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Good question. Peggy Hall on rec.boats.cruising may be able to give you a definitive answer. I went with the Shields white pvc hose that's about half the price of the sealand stuff. So far so good but from what I've learned is that none of it lasts forever.

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post #6 of 11 Old 09-19-2008
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Minimum bending radius

I claim no expertise beyond my experience in replumbing the two heads on my Beneteau. It turned out that several of the high-end 'odor proof' hoses were too stiff to make the turns required in my installations. No amount of heating or other tricks could change that. The only thing that worked for me other than the flimsy stuff that came on the boat was Great White Water/Sanitation Hose by Headhunter (Headhunter, Inc ), which is quite pricey but very easy to work with. The only turn it could not make was the bung connection on the bottom of the holding tanks, were I ended up using a 90-degree PVC elbow.

In summary, my modest proposal is to make sure whatever hose you choose is flexible enough to make the turns required in confined spaces. Not all are.
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post #7 of 11 Old 09-19-2008
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The green stripe stuff is good enough that I replaced the original hoses in my plumbing system 2 years ago, and my boat is a 1980! Sealand's finest is very hard to bend- that's what I put in to replace the 26 year old green stripe. I thought the Sealand would flex better, but I guess the green stripe was stiff due to it's age.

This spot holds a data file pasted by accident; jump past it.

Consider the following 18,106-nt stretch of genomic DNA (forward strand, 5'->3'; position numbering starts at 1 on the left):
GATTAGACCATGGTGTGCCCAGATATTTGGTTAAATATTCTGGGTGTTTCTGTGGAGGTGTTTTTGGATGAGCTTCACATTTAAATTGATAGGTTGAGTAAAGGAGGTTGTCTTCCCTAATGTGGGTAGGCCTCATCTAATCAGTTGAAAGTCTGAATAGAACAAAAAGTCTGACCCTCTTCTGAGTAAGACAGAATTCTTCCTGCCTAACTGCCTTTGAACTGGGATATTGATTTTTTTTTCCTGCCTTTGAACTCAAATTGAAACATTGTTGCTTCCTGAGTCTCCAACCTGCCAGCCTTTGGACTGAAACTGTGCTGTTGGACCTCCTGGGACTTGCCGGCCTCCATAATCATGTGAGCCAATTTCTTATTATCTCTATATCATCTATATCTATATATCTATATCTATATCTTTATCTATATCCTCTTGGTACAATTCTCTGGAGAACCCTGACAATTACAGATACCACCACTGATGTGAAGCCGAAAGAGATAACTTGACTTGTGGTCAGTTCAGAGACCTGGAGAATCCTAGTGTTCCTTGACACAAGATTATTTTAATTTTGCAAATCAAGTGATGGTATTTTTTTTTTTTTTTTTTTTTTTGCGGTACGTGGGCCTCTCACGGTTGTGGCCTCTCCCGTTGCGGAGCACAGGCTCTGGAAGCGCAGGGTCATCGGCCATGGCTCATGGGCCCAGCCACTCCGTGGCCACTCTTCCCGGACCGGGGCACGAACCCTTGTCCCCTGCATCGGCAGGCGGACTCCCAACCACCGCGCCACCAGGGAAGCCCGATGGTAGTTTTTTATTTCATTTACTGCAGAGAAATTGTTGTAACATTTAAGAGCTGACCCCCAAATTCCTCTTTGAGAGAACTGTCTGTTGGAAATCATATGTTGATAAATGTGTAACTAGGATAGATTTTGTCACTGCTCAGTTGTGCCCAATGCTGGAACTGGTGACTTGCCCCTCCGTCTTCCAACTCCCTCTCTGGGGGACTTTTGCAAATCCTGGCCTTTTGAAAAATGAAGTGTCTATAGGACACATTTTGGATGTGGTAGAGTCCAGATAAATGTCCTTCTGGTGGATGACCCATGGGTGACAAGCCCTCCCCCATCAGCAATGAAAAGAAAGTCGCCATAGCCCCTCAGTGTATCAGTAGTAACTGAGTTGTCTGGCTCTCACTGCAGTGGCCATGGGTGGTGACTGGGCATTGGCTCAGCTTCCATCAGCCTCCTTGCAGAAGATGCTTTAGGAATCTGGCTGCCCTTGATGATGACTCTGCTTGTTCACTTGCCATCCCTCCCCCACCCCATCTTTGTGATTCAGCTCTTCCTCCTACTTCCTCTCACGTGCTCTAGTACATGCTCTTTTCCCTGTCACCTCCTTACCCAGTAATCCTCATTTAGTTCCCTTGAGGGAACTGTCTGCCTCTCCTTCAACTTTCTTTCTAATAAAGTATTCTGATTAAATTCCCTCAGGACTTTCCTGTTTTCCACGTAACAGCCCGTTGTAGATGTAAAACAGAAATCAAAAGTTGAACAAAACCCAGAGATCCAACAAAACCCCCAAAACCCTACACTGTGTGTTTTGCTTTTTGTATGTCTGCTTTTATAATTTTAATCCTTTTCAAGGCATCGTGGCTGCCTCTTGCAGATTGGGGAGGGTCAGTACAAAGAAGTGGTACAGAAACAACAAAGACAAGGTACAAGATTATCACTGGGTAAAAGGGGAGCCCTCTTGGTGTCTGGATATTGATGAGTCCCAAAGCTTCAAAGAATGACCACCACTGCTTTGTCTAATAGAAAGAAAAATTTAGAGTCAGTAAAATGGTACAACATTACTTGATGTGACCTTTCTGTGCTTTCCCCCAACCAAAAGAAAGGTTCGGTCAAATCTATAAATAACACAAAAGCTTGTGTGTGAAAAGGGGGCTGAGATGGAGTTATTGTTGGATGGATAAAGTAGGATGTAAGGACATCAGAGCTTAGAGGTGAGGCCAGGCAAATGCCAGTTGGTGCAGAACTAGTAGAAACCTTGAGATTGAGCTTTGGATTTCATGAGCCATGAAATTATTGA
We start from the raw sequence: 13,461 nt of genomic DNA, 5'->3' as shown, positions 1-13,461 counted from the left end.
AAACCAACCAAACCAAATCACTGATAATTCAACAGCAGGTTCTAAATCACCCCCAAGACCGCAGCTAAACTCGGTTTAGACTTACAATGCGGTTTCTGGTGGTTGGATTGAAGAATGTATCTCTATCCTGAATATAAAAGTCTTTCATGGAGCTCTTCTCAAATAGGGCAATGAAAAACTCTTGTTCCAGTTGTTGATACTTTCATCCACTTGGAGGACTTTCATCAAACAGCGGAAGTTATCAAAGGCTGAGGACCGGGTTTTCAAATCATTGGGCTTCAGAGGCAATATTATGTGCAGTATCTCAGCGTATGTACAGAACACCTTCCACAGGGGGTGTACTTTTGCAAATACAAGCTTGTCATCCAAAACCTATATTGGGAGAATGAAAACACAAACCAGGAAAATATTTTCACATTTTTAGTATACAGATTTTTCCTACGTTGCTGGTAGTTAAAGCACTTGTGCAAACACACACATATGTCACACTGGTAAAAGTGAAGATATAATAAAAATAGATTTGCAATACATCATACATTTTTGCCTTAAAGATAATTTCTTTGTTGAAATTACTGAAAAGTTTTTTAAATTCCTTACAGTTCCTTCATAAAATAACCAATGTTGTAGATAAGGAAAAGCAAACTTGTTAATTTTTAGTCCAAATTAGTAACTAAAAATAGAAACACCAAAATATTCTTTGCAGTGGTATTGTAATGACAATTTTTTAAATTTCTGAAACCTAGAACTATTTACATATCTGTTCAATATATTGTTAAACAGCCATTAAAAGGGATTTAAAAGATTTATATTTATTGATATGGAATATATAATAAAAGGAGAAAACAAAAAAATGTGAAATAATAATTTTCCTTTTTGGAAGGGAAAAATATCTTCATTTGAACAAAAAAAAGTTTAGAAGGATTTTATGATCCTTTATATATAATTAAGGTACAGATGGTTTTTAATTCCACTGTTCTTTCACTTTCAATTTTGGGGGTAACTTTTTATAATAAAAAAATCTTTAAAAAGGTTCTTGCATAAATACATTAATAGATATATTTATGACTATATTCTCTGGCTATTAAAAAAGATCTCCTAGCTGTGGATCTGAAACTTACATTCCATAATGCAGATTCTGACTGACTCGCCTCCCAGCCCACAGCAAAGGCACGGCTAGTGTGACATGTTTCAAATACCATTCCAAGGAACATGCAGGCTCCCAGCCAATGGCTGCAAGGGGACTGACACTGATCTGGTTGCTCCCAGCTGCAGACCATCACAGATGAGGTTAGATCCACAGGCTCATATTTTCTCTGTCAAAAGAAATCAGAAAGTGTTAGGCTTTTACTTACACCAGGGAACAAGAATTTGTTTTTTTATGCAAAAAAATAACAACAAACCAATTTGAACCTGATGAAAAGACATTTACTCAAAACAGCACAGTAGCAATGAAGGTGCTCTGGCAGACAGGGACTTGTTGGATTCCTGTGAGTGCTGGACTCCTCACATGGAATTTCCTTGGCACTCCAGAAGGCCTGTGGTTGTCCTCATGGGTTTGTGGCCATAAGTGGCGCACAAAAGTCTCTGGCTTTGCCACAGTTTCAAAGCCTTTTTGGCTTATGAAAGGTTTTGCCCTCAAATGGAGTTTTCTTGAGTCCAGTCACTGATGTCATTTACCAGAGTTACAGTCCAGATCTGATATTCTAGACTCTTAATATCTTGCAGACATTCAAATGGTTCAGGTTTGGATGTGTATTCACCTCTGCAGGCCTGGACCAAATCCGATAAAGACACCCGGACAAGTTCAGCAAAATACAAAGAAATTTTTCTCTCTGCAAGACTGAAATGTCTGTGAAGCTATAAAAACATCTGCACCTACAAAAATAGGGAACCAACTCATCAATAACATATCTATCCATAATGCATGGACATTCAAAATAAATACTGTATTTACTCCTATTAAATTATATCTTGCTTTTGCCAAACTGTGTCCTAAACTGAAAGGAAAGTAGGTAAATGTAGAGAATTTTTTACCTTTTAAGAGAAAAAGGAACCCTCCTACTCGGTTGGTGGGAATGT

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post #8 of 11 Old 09-19-2008
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Thanks for the info MidnightSailor. Saved it to documents.

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post #9 of 11 Old 09-19-2008
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Trident

I agree with midnightsailor, and also prefer the rubber hose to the PVC based versions. I was shocked by the price that Sealand seems to get for their Odor Safe. After a lot of research I went with Trident 102 (white with a green stripe) which is the same hose (except for color) as Trident #101. Trident #101 is available from Ship Stores - a 50' roll is $232 or $4.64 per foot. Here is the Black/Green Trident #101 and the White/Green Trident #102 at Ship Stores. These were the best prices I could find.

I did two heads on a 46' boat and used an entire 50' roll, and then some. Add up everything you need (don't forget the galley and head sinks and the pumpout) and see if buying a full roll/box makes sense.

Trident Marine: Sanitation Hose has a breakdown of the differences between 140,148 and 101/green stripe. Note that the Trident and Shields part numbers are similar, apparently the two companies have common roots.

Last edited by TaylorC; 09-19-2008 at 03:53 PM. Reason: Add Url
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post #10 of 11 Old 09-19-2008 Thread Starter
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Good info. Thanks guys.

It looks like I can go cheap, take a chance with the Home Depot stuff and later wish I'd spent a few bucks more. Hmmm I'll probably buy a roll of the Trident 101. It sounds just as good as any other stuff and easier to install.